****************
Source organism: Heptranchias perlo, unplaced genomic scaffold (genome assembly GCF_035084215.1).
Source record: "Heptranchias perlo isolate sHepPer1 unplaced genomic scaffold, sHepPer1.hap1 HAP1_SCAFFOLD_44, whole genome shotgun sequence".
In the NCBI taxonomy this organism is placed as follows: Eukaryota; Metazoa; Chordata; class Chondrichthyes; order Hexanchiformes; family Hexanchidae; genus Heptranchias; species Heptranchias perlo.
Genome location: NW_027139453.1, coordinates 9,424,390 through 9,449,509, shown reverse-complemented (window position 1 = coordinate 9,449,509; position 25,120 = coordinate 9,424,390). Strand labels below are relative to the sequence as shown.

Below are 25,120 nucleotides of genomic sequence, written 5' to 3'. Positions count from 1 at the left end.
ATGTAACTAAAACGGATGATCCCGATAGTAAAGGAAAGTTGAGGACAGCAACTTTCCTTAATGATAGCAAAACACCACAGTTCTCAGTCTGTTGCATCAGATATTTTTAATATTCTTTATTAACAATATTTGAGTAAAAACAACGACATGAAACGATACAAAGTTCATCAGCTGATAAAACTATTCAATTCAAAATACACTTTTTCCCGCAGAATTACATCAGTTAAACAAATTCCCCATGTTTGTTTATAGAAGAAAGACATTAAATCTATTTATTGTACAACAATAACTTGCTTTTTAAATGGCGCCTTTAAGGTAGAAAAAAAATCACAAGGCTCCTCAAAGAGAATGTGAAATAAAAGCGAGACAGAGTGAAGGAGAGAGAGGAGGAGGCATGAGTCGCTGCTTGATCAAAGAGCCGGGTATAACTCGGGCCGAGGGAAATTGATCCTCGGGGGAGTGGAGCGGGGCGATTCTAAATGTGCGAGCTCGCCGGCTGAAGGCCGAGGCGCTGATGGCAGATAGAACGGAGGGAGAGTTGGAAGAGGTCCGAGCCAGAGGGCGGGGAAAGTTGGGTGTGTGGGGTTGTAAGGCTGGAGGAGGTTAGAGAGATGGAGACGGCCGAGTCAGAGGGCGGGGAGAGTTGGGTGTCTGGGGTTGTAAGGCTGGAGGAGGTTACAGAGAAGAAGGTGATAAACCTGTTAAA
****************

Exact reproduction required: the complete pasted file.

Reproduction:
Source organism: Heptranchias perlo, unplaced genomic scaffold (genome assembly GCF_035084215.1).
Source record: "Heptranchias perlo isolate sHepPer1 unplaced genomic scaffold, sHepPer1.hap1 HAP1_SCAFFOLD_44, whole genome shotgun sequence".
In the NCBI taxonomy this organism is placed as follows: Eukaryota; Metazoa; Chordata; class Chondrichthyes; order Hexanchiformes; family Hexanchidae; genus Heptranchias; species Heptranchias perlo.
Genome location: NW_027139453.1, coordinates 9,424,390 through 9,449,509, shown reverse-complemented (window position 1 = coordinate 9,449,509; position 25,120 = coordinate 9,424,390). Strand labels below are relative to the sequence as shown.

Below are 25,120 nucleotides of genomic sequence, written 5' to 3'. Positions count from 1 at the left end.
ATGTAACTAAAACGGATGATCCCGATAGTAAAGGAAAGTTGAGGACAGCAACTTTCCTTAATGATAGCAAAACACCACAGTTCTCAGTCTGTTGCATCAGATATTTTTAATATTCTTTATTAACAATATTTGAGTAAAAACAACGACATGAAACGATACAAAGTTCATCAGCTGATAAAACTATTCAATTCAAAATACACTTTTTCCCGCAGAATTACATCAGTTAAACAAATTCCCCATGTTTGTTTATAGAAGAAAGACATTAAATCTATTTATTGTACAACAATAACTTGCTTTTTAAATGGCGCCTTTAAGGTAGAAAAAAAATCACAAGGCTCCTCAAAGAGAATGTGAAATAAAAGCGAGACAGAGTGAAGGAGAGAGAGGAGGAGGCATGAGTCGCTGCTTGATCAAAGAGCCGGGTATAACTCGGGCCGAGGGAAATTGATCCTCGGGGGAGTGGAGCGGGGCGATTCTAAATGTGCGAGCTCGCCGGCTGAAGGCCGAGGCGCTGATGGCAGATAGAACGGAGGGAGAGTTGGAAGAGGTCCGAGCCAGAGGGCGGGGAAAGTTGGGTGTGTGGGGTTGTAAGGCTGGAGGAGGTTAGAGAGATGGAGACGGCCGAGTCAGAGGGCGGGGAGAGTTGGGTGTCTGGGGTTGTAAGGCTGGAGGAGGTTACAGAGAAGAAGGTGATAAACCTGTTAAA